2. Answer these questions:

▸ At how many offices or other outpatient facilities do you see your patients?

List each office or other outpatient facility where you see patients, and indicate whether you utilize CEHRT in each office or other outpatient facilities.

If you utilize more than one office or other outpatient facility, supply documentation which proves that 50% or more of your patient encounters during the EHR reporting period have been seen in offices or outpatient facilities where you utilize a CEHRT system.

▸ Do you maintain any patient medical records outside of your CEHRT system?

If yes, supply documentation which proves that more than 80% of the medical records of unique patients seen during the attestation period are maintained in a CEHRT system at each office or other outpatient facility where a CEHRT system is being used.

Scope of Practice Exclusion

How do you answer a question about “scope of practice” exclusion for vital signs measure? Remind the auditor that the Final Rule – “The Law” – states that vital measure(s) can be excluded if “the EP believes that the vital signs are outside the EP’s scope of practice.” So, the only real criteria is what the EP “believes.”

3. For Core Measures numbers 1 through 9, 12 and 13, provide the supporting documentation (in either paper or electronic format) used in the completion of the Attestation Module responses (i.e. a report from your EHR system that ties to your attestation). If you are providing a summary report from your EHR system as support for your numerators/denominators, ensure that CMS can identify that the report has actually been generated by your EHR through a report that displays your EHR logo or step-by-step screenshots which demonstrate how your EHR generated the report. For a list of core and set measures, see the OM article at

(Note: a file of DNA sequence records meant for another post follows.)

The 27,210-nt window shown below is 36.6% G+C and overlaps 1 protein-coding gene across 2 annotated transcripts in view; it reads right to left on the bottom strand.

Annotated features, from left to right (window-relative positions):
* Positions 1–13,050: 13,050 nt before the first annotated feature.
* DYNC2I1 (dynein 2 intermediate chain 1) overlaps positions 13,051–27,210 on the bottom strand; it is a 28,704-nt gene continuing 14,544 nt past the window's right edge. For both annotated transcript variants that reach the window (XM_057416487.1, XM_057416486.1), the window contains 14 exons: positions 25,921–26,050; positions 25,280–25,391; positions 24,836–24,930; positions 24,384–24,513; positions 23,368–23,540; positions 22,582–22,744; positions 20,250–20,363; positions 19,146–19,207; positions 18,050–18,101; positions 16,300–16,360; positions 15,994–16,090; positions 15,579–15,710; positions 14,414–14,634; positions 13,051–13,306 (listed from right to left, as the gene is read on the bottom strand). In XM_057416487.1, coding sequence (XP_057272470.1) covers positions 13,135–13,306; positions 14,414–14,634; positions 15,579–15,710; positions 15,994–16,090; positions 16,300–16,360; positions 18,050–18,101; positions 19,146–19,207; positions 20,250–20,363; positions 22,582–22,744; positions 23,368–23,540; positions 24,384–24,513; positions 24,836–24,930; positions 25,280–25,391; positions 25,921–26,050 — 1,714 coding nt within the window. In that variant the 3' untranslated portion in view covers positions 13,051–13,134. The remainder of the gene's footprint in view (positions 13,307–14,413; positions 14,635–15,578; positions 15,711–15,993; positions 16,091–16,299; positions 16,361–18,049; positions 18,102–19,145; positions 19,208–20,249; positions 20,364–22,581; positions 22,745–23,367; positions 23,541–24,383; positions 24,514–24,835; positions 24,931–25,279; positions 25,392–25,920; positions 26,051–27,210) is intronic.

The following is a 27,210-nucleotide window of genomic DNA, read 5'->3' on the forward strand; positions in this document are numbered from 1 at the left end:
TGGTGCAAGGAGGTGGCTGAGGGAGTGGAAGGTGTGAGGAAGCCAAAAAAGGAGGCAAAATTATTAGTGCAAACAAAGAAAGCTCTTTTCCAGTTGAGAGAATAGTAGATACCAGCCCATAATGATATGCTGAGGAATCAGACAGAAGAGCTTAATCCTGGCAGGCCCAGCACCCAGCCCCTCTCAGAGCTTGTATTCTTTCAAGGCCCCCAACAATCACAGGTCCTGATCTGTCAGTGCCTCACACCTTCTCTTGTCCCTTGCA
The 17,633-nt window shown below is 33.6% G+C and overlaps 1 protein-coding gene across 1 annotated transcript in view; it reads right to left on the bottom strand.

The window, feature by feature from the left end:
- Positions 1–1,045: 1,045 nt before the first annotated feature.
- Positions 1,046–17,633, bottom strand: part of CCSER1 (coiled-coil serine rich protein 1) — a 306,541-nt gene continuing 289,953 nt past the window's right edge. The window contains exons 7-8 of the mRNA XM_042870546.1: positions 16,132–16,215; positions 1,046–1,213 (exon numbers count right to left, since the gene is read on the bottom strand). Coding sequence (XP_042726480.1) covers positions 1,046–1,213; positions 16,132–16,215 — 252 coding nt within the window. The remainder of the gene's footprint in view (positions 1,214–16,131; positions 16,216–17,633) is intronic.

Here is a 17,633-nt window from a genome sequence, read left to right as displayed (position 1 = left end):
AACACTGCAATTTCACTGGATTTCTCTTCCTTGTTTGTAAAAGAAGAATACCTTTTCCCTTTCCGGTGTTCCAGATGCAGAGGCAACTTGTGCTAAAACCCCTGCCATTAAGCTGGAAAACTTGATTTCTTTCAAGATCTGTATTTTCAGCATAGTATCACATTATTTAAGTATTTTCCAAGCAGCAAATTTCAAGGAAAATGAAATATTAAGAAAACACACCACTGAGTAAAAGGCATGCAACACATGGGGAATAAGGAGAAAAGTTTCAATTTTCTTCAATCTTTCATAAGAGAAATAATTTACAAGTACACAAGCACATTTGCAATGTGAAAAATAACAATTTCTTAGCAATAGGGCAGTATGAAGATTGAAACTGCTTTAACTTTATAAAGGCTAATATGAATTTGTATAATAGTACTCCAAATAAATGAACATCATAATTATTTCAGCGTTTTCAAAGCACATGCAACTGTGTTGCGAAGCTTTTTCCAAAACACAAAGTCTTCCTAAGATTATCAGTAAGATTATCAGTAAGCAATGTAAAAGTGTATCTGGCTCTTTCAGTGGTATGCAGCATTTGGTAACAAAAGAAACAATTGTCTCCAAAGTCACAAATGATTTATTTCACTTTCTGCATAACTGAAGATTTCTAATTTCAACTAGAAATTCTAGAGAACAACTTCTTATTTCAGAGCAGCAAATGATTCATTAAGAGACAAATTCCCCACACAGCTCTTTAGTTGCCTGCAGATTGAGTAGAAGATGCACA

4. Regarding the protection of electronic health information (Core Measure number 15), provide proof that prior to the end of the reporting period, your practice performed a security risk analysis of the CEHRT (i.e. report which documents the procedures performed during the analysis and the results of the analysis). If deficiencies are identified, supply an implementation plan (including completion dates) that address the deficiencies. (See the section, “Security risk analysis.”)

5. If attested to Menu Set Measures numbers 2 through 7, and/or 8, provide the supporting documentation as described in directive number 3. If you attested to Y/N Menu Set Measures number 3, 9, or 10, you must supply supporting documentation.

Generally, your assigned auditor will have questions or make follow-up requests for screen shots. Don’t hesitate to contact your EHR vendor for assistance (they surely have others who have gone through the process). For detailed information on screen shots and documentation, review “EHR Incentive Programs Supporting Documentation for Audits” at

Stage 1 Hot Item

Your denominator should be the same for medication list, allergy list and problem list measures.

Save all MU measure attestation documentation and materials. You must produce dated originals for all reports, all documentation and any items supporting exclusions you were able to take.

Security risk analysis

Performing a security risk analysis during the MU reporting period is mandatory. It is detailed in CMS Core Measure 15, and there are no available exclusions. The risk analysis is not a function of your CEHRT. Parts of the risk analysis could be performed by your IT vendor, but that will not fully address all required elements. There is not one specific form or method you must follow, and a checklist is not enough. The good news is that there are some great tools available to help you through the process. (See “Risk assessment help,” page 44.)